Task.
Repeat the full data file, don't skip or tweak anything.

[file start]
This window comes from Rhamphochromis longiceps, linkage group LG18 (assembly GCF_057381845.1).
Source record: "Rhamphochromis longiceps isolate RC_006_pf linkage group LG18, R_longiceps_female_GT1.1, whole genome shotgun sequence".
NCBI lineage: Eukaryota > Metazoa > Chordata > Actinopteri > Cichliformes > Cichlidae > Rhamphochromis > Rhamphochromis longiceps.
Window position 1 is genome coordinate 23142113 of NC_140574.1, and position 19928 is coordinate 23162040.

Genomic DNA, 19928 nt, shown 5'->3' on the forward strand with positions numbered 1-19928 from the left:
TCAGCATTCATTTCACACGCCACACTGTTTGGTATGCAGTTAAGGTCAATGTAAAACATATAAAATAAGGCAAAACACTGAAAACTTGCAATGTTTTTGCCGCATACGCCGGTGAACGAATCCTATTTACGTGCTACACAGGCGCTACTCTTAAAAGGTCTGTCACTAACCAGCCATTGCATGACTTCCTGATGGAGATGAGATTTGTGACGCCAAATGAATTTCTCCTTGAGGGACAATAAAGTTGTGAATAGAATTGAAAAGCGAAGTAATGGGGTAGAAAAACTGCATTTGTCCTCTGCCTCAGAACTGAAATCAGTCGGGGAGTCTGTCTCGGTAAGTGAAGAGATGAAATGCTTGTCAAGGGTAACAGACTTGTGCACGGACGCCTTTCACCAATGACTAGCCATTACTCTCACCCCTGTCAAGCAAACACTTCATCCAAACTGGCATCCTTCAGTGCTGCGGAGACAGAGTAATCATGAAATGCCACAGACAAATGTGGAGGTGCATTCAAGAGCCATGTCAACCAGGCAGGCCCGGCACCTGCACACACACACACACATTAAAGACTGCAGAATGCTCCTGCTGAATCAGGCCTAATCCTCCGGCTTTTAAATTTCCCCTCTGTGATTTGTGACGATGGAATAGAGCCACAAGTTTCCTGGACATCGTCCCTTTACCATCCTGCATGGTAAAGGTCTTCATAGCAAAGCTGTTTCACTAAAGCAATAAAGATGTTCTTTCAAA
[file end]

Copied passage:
This window comes from Rhamphochromis longiceps, linkage group LG18 (assembly GCF_057381845.1).
Source record: "Rhamphochromis longiceps isolate RC_006_pf linkage group LG18, R_longiceps_female_GT1.1, whole genome shotgun sequence".
NCBI lineage: Eukaryota > Metazoa > Chordata > Actinopteri > Cichliformes > Cichlidae > Rhamphochromis > Rhamphochromis longiceps.
Window position 1 is genome coordinate 23142113 of NC_140574.1, and position 19928 is coordinate 23162040.

Genomic DNA, 19928 nt, shown 5'->3' on the forward strand with positions numbered 1-19928 from the left:
TCAGCATTCATTTCACACGCCACACTGTTTGGTATGCAGTTAAGGTCAATGTAAAACATATAAAATAAGGCAAAACACTGAAAACTTGCAATGTTTTTGCCGCATACGCCGGTGAACGAATCCTATTTACGTGCTACACAGGCGCTACTCTTAAAAGGTCTGTCACTAACCAGCCATTGCATGACTTCCTGATGGAGATGAGATTTGTGACGCCAAATGAATTTCTCCTTGAGGGACAATAAAGTTGTGAATAGAATTGAAAAGCGAAGTAATGGGGTAGAAAAACTGCATTTGTCCTCTGCCTCAGAACTGAAATCAGTCGGGGAGTCTGTCTCGGTAAGTGAAGAGATGAAATGCTTGTCAAGGGTAACAGACTTGTGCACGGACGCCTTTCACCAATGACTAGCCATTACTCTCACCCCTGTCAAGCAAACACTTCATCCAAACTGGCATCCTTCAGTGCTGCGGAGACAGAGTAATCATGAAATGCCACAGACAAATGTGGAGGTGCATTCAAGAGCCATGTCAACCAGGCAGGCCCGGCACCTGCACACACACACACACATTAAAGACTGCAGAATGCTCCTGCTGAATCAGGCCTAATCCTCCGGCTTTTAAATTTCCCCTCTGTGATTTGTGACGATGGAATAGAGCCACAAGTTTCCTGGACATCGTCCCTTTACCATCCTGCATGGTAAAGGTCTTCATAGCAAAGCTGTTTCACTAAAGCAATAAAGATGTTCTTTCAAA